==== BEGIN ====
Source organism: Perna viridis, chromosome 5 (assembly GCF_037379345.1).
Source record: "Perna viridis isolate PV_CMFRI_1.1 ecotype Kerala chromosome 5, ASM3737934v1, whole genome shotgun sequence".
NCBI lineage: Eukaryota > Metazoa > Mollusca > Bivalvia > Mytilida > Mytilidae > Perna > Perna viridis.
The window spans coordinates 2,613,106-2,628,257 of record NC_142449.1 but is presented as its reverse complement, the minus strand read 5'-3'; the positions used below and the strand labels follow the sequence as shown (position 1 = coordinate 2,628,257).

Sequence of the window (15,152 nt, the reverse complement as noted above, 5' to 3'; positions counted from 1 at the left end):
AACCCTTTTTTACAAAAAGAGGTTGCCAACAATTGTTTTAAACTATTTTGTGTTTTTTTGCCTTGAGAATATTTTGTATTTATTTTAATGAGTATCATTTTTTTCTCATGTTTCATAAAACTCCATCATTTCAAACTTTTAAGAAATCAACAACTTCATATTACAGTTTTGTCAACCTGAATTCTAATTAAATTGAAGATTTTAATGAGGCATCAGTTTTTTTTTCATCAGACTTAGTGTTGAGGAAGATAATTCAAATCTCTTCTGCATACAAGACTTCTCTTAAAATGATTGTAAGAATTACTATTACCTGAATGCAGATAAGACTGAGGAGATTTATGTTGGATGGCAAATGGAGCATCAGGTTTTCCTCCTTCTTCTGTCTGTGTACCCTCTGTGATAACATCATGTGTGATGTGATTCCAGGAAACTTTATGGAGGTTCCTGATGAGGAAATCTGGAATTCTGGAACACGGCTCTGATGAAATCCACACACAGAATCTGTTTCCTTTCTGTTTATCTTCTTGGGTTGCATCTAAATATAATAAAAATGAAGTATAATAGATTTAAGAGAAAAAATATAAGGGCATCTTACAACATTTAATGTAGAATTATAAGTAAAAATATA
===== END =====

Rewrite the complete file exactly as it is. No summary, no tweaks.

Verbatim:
Source organism: Perna viridis, chromosome 5 (assembly GCF_037379345.1).
Source record: "Perna viridis isolate PV_CMFRI_1.1 ecotype Kerala chromosome 5, ASM3737934v1, whole genome shotgun sequence".
NCBI lineage: Eukaryota > Metazoa > Mollusca > Bivalvia > Mytilida > Mytilidae > Perna > Perna viridis.
The window spans coordinates 2,613,106-2,628,257 of record NC_142449.1 but is presented as its reverse complement, the minus strand read 5'-3'; the positions used below and the strand labels follow the sequence as shown (position 1 = coordinate 2,628,257).

Sequence of the window (15,152 nt, the reverse complement as noted above, 5' to 3'; positions counted from 1 at the left end):
AACCCTTTTTTACAAAAAGAGGTTGCCAACAATTGTTTTAAACTATTTTGTGTTTTTTTGCCTTGAGAATATTTTGTATTTATTTTAATGAGTATCATTTTTTTCTCATGTTTCATAAAACTCCATCATTTCAAACTTTTAAGAAATCAACAACTTCATATTACAGTTTTGTCAACCTGAATTCTAATTAAATTGAAGATTTTAATGAGGCATCAGTTTTTTTTTCATCAGACTTAGTGTTGAGGAAGATAATTCAAATCTCTTCTGCATACAAGACTTCTCTTAAAATGATTGTAAGAATTACTATTACCTGAATGCAGATAAGACTGAGGAGATTTATGTTGGATGGCAAATGGAGCATCAGGTTTTCCTCCTTCTTCTGTCTGTGTACCCTCTGTGATAACATCATGTGTGATGTGATTCCAGGAAACTTTATGGAGGTTCCTGATGAGGAAATCTGGAATTCTGGAACACGGCTCTGATGAAATCCACACACAGAATCTGTTTCCTTTCTGTTTATCTTCTTGGGTTGCATCTAAATATAATAAAAATGAAGTATAATAGATTTAAGAGAAAAAATATAAGGGCATCTTACAACATTTAATGTAGAATTATAAGTAAAAATATA